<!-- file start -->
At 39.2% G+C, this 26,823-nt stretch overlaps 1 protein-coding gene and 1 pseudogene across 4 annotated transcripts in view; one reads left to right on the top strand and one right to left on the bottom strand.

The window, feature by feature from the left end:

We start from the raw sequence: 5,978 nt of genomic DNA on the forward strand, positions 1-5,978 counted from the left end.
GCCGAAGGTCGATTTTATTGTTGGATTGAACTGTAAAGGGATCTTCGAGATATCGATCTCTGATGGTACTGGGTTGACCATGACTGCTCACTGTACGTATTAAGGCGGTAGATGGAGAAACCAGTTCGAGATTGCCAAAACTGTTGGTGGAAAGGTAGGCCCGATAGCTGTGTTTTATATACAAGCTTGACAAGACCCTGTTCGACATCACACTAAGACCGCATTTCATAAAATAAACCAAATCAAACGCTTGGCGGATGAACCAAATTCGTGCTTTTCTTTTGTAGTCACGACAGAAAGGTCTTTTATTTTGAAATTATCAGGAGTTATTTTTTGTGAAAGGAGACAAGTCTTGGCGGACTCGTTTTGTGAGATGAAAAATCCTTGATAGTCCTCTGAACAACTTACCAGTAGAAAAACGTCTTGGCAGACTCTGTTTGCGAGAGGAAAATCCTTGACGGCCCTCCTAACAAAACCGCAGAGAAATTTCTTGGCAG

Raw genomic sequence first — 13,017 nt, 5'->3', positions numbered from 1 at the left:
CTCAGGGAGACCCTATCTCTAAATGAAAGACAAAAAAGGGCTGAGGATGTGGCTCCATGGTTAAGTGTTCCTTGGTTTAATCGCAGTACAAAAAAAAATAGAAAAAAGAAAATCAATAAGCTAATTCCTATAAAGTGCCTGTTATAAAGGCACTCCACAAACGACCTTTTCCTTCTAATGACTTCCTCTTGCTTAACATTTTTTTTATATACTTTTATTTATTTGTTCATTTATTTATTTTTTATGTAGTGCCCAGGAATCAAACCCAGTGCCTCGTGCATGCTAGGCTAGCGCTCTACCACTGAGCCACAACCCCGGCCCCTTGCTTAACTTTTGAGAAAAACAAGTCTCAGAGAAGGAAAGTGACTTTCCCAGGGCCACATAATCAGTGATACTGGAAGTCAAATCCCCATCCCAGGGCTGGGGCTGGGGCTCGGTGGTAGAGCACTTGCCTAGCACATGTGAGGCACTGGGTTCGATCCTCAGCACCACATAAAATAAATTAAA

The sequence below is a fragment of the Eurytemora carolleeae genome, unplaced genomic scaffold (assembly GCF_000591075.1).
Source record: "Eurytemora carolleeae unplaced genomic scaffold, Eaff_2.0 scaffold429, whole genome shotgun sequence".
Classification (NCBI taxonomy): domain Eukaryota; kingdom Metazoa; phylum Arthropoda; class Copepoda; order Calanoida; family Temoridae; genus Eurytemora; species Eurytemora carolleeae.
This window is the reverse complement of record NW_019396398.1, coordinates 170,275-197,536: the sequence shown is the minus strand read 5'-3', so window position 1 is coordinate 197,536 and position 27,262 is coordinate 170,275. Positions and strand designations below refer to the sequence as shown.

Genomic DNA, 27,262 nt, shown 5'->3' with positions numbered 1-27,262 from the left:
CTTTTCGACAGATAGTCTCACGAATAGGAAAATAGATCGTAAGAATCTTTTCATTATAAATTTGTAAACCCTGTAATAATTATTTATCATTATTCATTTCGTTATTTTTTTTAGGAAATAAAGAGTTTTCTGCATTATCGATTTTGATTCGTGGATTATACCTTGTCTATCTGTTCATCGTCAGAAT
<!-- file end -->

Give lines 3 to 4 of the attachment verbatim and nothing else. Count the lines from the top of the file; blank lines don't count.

We start from the raw sequence: 5,978 nt of genomic DNA on the forward strand, positions 1-5,978 counted from the left end.
GCCGAAGGTCGATTTTATTGTTGGATTGAACTGTAAAGGGATCTTCGAGATATCGATCTCTGATGGTACTGGGTTGACCATGACTGCTCACTGTACGTATTAAGGCGGTAGATGGAGAAACCAGTTCGAGATTGCCAAAACTGTTGGTGGAAAGGTAGGCCCGATAGCTGTGTTTTATATACAAGCTTGACAAGACCCTGTTCGACATCACACTAAGACCGCATTTCATAAAATAAACCAAATCAAACGCTTGGCGGATGAACCAAATTCGTGCTTTTCTTTTGTAGTCACGACAGAAAGGTCTTTTATTTTGAAATTATCAGGAGTTATTTTTTGTGAAAGGAGACAAGTCTTGGCGGACTCGTTTTGTGAGATGAAAAATCCTTGATAGTCCTCTGAACAACTTACCAGTAGAAAAACGTCTTGGCAGACTCTGTTTGCGAGAGGAAAATCCTTGACGGCCCTCCTAACAAAACCGCAGAGAAATTTCTTGGCAG